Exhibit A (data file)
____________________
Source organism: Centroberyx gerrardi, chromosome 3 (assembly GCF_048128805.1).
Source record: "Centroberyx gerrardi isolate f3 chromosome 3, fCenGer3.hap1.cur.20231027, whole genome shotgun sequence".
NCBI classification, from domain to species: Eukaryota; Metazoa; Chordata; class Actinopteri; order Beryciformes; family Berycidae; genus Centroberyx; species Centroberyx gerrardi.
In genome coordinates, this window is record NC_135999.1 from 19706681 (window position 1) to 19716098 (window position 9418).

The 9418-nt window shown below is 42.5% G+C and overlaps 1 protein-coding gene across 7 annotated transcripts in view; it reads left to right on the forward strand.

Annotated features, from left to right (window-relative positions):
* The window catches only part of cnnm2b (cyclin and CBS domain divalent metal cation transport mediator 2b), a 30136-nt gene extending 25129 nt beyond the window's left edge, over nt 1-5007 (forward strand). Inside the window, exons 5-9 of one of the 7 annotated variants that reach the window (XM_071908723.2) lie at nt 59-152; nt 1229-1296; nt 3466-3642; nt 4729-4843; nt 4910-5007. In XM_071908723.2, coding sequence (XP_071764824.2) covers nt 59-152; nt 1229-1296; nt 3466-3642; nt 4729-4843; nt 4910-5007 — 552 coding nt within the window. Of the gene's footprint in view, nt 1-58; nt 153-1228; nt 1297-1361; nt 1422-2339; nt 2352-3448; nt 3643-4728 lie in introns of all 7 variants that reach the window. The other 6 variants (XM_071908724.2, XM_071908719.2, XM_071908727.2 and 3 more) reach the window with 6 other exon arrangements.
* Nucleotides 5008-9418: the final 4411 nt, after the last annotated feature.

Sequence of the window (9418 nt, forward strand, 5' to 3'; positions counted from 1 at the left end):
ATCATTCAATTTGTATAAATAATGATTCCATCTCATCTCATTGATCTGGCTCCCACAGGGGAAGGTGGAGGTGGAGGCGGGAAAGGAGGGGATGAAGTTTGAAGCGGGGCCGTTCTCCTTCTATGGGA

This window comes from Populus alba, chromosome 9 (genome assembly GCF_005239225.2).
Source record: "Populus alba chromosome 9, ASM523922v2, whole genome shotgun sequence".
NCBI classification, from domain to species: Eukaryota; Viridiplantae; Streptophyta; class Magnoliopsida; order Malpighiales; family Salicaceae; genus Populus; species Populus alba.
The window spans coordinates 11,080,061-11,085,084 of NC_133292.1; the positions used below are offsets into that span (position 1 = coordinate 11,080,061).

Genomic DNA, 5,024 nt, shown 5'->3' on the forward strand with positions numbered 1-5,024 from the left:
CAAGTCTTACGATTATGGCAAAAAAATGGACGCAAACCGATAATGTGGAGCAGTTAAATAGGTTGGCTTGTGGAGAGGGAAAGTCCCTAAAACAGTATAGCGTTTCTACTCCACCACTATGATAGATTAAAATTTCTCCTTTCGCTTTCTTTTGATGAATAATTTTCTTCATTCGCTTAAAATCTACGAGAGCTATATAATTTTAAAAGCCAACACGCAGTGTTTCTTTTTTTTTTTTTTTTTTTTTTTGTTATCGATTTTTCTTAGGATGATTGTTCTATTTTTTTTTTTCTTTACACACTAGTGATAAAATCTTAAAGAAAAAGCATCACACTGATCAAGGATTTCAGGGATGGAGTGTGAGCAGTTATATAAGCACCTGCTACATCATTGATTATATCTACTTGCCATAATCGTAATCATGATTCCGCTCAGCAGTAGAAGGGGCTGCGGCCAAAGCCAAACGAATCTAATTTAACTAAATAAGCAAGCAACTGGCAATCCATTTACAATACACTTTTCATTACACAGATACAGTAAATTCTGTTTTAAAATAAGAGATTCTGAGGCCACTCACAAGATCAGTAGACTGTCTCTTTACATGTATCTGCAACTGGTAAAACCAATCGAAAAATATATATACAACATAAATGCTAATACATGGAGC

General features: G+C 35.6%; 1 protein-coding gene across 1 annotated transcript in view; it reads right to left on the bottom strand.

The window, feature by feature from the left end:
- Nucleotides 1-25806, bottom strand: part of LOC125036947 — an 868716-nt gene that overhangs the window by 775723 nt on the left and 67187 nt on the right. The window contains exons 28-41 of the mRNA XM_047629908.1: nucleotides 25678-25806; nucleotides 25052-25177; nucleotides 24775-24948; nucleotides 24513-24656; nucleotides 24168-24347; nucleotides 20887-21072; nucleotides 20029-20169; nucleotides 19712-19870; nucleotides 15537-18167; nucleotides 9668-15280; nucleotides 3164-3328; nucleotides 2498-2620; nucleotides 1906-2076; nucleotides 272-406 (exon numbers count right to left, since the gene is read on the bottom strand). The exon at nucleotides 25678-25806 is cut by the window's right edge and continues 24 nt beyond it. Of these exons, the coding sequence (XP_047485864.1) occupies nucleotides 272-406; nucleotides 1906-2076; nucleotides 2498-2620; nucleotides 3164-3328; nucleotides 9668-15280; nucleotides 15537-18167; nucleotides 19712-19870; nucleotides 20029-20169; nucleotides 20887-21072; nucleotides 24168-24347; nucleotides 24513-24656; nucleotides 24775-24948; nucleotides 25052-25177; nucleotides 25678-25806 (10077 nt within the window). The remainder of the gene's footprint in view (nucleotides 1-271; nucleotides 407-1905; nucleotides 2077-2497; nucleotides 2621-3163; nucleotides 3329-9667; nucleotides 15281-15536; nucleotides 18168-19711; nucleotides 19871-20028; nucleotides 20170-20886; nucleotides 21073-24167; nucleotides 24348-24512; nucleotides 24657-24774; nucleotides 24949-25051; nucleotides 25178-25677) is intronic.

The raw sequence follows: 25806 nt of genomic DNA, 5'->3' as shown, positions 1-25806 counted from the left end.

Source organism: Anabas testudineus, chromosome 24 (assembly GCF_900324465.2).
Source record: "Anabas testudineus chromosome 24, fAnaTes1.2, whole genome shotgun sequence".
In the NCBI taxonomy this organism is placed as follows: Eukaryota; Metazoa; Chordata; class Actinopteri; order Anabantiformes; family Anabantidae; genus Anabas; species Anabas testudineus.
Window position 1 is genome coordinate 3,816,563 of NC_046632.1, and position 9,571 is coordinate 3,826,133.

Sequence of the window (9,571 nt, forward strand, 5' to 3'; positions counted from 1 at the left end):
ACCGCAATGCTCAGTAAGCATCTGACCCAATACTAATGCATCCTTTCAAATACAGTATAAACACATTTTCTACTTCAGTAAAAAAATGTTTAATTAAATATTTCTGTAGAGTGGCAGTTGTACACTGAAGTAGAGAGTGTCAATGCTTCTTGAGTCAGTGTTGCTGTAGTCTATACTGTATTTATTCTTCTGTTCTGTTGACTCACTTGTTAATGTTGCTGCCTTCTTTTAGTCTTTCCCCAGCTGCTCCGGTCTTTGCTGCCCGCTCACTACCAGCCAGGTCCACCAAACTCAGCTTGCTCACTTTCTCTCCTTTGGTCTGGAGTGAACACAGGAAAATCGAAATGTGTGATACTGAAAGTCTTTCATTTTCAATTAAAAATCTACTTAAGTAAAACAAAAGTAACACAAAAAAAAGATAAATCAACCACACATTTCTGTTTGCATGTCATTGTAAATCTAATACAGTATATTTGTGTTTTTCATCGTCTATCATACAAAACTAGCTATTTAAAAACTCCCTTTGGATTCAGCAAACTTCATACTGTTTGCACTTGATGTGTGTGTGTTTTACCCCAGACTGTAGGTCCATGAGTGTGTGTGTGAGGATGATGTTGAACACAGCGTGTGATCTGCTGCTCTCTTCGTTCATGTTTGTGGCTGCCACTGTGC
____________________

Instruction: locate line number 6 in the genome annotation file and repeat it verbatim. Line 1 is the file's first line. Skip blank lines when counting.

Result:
Annotated features, from left to right (window-relative positions):